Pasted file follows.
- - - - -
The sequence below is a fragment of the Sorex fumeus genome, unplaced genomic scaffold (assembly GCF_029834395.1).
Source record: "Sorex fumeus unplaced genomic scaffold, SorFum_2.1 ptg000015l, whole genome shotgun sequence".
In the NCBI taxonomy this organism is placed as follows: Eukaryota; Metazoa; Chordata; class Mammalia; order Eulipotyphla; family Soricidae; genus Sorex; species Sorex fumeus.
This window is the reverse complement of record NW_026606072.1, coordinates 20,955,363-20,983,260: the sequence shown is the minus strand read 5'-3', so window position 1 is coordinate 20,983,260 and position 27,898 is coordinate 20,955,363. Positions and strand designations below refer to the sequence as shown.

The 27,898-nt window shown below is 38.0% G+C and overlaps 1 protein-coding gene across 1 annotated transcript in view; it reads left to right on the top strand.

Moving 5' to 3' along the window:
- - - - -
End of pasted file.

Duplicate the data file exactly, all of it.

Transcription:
The sequence below is a fragment of the Sorex fumeus genome, unplaced genomic scaffold (assembly GCF_029834395.1).
Source record: "Sorex fumeus unplaced genomic scaffold, SorFum_2.1 ptg000015l, whole genome shotgun sequence".
In the NCBI taxonomy this organism is placed as follows: Eukaryota; Metazoa; Chordata; class Mammalia; order Eulipotyphla; family Soricidae; genus Sorex; species Sorex fumeus.
This window is the reverse complement of record NW_026606072.1, coordinates 20,955,363-20,983,260: the sequence shown is the minus strand read 5'-3', so window position 1 is coordinate 20,983,260 and position 27,898 is coordinate 20,955,363. Positions and strand designations below refer to the sequence as shown.

The 27,898-nt window shown below is 38.0% G+C and overlaps 1 protein-coding gene across 1 annotated transcript in view; it reads left to right on the top strand.

Moving 5' to 3' along the window: